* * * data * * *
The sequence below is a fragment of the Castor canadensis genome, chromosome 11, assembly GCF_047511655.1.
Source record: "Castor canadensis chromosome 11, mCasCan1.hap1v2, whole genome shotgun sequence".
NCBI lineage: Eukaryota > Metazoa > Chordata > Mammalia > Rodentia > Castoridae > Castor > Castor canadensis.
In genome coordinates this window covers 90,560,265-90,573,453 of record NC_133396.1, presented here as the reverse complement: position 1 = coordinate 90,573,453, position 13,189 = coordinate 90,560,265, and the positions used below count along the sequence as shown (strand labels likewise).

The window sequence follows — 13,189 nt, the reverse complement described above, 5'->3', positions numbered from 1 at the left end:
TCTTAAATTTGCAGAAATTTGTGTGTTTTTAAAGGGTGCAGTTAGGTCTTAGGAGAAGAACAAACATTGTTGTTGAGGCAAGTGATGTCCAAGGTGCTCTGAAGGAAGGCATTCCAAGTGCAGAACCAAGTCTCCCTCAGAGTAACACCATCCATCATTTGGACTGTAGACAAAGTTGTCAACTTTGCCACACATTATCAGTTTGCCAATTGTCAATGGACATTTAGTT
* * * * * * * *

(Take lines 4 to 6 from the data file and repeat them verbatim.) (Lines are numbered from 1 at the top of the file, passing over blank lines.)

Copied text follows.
In genome coordinates this window covers 90,560,265-90,573,453 of record NC_133396.1, presented here as the reverse complement: position 1 = coordinate 90,573,453, position 13,189 = coordinate 90,560,265, and the positions used below count along the sequence as shown (strand labels likewise).

The window sequence follows — 13,189 nt, the reverse complement described above, 5'->3', positions numbered from 1 at the left end:
TCTTAAATTTGCAGAAATTTGTGTGTTTTTAAAGGGTGCAGTTAGGTCTTAGGAGAAGAACAAACATTGTTGTTGAGGCAAGTGATGTCCAAGGTGCTCTGAAGGAAGGCATTCCAAGTGCAGAACCAAGTCTCCCTCAGAGTAACACCATCCATCATTTGGACTGTAGACAAAGTTGTCAACTTTGCCACACATTATCAGTTTGCCAATTGTCAATGGACATTTAGTT